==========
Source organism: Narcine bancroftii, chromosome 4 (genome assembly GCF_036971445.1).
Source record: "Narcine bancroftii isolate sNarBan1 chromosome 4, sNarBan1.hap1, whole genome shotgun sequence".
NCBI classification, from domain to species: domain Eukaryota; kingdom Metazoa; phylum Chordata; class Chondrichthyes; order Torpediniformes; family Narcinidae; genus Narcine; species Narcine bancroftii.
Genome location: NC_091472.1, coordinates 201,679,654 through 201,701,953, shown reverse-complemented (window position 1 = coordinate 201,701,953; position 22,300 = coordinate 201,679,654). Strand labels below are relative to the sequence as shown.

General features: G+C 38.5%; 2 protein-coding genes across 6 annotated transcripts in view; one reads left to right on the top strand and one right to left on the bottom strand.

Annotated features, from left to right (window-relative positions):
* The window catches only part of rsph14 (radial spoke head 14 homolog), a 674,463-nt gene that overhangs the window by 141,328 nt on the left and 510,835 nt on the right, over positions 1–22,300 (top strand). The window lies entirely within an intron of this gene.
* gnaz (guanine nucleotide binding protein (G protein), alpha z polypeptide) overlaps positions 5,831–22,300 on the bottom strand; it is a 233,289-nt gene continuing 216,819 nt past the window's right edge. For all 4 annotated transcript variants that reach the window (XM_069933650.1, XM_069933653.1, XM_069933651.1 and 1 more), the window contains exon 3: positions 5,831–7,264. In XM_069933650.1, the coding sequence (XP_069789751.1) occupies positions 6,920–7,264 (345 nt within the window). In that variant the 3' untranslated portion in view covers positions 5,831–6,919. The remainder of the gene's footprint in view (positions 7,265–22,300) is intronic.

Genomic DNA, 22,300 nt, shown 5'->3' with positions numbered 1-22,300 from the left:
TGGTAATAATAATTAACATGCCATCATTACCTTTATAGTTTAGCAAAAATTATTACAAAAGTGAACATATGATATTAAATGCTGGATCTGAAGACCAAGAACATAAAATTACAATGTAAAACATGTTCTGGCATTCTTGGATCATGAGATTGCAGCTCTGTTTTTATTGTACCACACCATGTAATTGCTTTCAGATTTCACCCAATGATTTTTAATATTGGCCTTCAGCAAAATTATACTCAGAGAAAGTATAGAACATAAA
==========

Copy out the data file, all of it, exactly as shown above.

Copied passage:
Source organism: Narcine bancroftii, chromosome 4 (genome assembly GCF_036971445.1).
Source record: "Narcine bancroftii isolate sNarBan1 chromosome 4, sNarBan1.hap1, whole genome shotgun sequence".
NCBI classification, from domain to species: domain Eukaryota; kingdom Metazoa; phylum Chordata; class Chondrichthyes; order Torpediniformes; family Narcinidae; genus Narcine; species Narcine bancroftii.
Genome location: NC_091472.1, coordinates 201,679,654 through 201,701,953, shown reverse-complemented (window position 1 = coordinate 201,701,953; position 22,300 = coordinate 201,679,654). Strand labels below are relative to the sequence as shown.

General features: G+C 38.5%; 2 protein-coding genes across 6 annotated transcripts in view; one reads left to right on the top strand and one right to left on the bottom strand.

Annotated features, from left to right (window-relative positions):
* The window catches only part of rsph14 (radial spoke head 14 homolog), a 674,463-nt gene that overhangs the window by 141,328 nt on the left and 510,835 nt on the right, over positions 1–22,300 (top strand). The window lies entirely within an intron of this gene.
* gnaz (guanine nucleotide binding protein (G protein), alpha z polypeptide) overlaps positions 5,831–22,300 on the bottom strand; it is a 233,289-nt gene continuing 216,819 nt past the window's right edge. For all 4 annotated transcript variants that reach the window (XM_069933650.1, XM_069933653.1, XM_069933651.1 and 1 more), the window contains exon 3: positions 5,831–7,264. In XM_069933650.1, the coding sequence (XP_069789751.1) occupies positions 6,920–7,264 (345 nt within the window). In that variant the 3' untranslated portion in view covers positions 5,831–6,919. The remainder of the gene's footprint in view (positions 7,265–22,300) is intronic.

Genomic DNA, 22,300 nt, shown 5'->3' with positions numbered 1-22,300 from the left:
TGGTAATAATAATTAACATGCCATCATTACCTTTATAGTTTAGCAAAAATTATTACAAAAGTGAACATATGATATTAAATGCTGGATCTGAAGACCAAGAACATAAAATTACAATGTAAAACATGTTCTGGCATTCTTGGATCATGAGATTGCAGCTCTGTTTTTATTGTACCACACCATGTAATTGCTTTCAGATTTCACCCAATGATTTTTAATATTGGCCTTCAGCAAAATTATACTCAGAGAAAGTATAGAACATAAA